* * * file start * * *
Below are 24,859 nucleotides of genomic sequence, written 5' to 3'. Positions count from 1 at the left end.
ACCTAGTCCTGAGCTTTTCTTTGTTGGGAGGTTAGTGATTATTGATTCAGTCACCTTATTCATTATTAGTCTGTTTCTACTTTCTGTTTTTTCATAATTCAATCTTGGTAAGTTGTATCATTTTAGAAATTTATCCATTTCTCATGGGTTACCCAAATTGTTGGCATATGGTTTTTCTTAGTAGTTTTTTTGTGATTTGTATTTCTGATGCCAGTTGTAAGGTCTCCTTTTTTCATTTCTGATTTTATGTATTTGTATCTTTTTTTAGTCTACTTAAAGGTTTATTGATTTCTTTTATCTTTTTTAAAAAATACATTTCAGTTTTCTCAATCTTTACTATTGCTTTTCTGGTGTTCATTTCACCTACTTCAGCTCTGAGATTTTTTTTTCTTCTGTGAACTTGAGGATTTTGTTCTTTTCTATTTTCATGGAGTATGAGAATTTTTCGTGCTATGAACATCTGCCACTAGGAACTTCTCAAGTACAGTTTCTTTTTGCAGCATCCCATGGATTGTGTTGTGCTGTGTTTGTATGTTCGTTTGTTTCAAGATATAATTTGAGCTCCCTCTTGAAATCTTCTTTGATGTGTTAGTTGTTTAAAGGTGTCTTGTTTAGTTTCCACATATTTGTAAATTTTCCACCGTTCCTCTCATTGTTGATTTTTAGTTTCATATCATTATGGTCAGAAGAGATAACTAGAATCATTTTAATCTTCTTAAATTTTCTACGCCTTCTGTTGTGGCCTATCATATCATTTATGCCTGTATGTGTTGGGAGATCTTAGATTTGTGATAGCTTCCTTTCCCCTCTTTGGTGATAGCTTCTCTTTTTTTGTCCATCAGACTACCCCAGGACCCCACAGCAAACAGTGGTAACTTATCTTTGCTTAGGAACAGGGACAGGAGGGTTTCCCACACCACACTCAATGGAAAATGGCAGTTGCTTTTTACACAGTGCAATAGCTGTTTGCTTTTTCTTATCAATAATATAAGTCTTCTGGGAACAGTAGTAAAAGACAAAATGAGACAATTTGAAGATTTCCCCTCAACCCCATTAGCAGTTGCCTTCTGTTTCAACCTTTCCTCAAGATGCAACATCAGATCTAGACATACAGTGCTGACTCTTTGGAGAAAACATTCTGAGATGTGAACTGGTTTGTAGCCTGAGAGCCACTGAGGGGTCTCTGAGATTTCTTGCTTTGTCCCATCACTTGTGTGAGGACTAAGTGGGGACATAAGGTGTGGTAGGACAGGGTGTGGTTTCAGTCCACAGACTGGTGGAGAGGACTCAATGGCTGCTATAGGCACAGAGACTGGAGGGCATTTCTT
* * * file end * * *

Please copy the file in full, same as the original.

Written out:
Below are 24,859 nucleotides of genomic sequence, written 5' to 3'. Positions count from 1 at the left end.
ACCTAGTCCTGAGCTTTTCTTTGTTGGGAGGTTAGTGATTATTGATTCAGTCACCTTATTCATTATTAGTCTGTTTCTACTTTCTGTTTTTTCATAATTCAATCTTGGTAAGTTGTATCATTTTAGAAATTTATCCATTTCTCATGGGTTACCCAAATTGTTGGCATATGGTTTTTCTTAGTAGTTTTTTTGTGATTTGTATTTCTGATGCCAGTTGTAAGGTCTCCTTTTTTCATTTCTGATTTTATGTATTTGTATCTTTTTTTAGTCTACTTAAAGGTTTATTGATTTCTTTTATCTTTTTTAAAAAATACATTTCAGTTTTCTCAATCTTTACTATTGCTTTTCTGGTGTTCATTTCACCTACTTCAGCTCTGAGATTTTTTTTTCTTCTGTGAACTTGAGGATTTTGTTCTTTTCTATTTTCATGGAGTATGAGAATTTTTCGTGCTATGAACATCTGCCACTAGGAACTTCTCAAGTACAGTTTCTTTTTGCAGCATCCCATGGATTGTGTTGTGCTGTGTTTGTATGTTCGTTTGTTTCAAGATATAATTTGAGCTCCCTCTTGAAATCTTCTTTGATGTGTTAGTTGTTTAAAGGTGTCTTGTTTAGTTTCCACATATTTGTAAATTTTCCACCGTTCCTCTCATTGTTGATTTTTAGTTTCATATCATTATGGTCAGAAGAGATAACTAGAATCATTTTAATCTTCTTAAATTTTCTACGCCTTCTGTTGTGGCCTATCATATCATTTATGCCTGTATGTGTTGGGAGATCTTAGATTTGTGATAGCTTCCTTTCCCCTCTTTGGTGATAGCTTCTCTTTTTTTGTCCATCAGACTACCCCAGGACCCCACAGCAAACAGTGGTAACTTATCTTTGCTTAGGAACAGGGACAGGAGGGTTTCCCACACCACACTCAATGGAAAATGGCAGTTGCTTTTTACACAGTGCAATAGCTGTTTGCTTTTTCTTATCAATAATATAAGTCTTCTGGGAACAGTAGTAAAAGACAAAATGAGACAATTTGAAGATTTCCCCTCAACCCCATTAGCAGTTGCCTTCTGTTTCAACCTTTCCTCAAGATGCAACATCAGATCTAGACATACAGTGCTGACTCTTTGGAGAAAACATTCTGAGATGTGAACTGGTTTGTAGCCTGAGAGCCACTGAGGGGTCTCTGAGATTTCTTGCTTTGTCCCATCACTTGTGTGAGGACTAAGTGGGGACATAAGGTGTGGTAGGACAGGGTGTGGTTTCAGTCCACAGACTGGTGGAGAGGACTCAATGGCTGCTATAGGCACAGAGACTGGAGGGCATTTCTT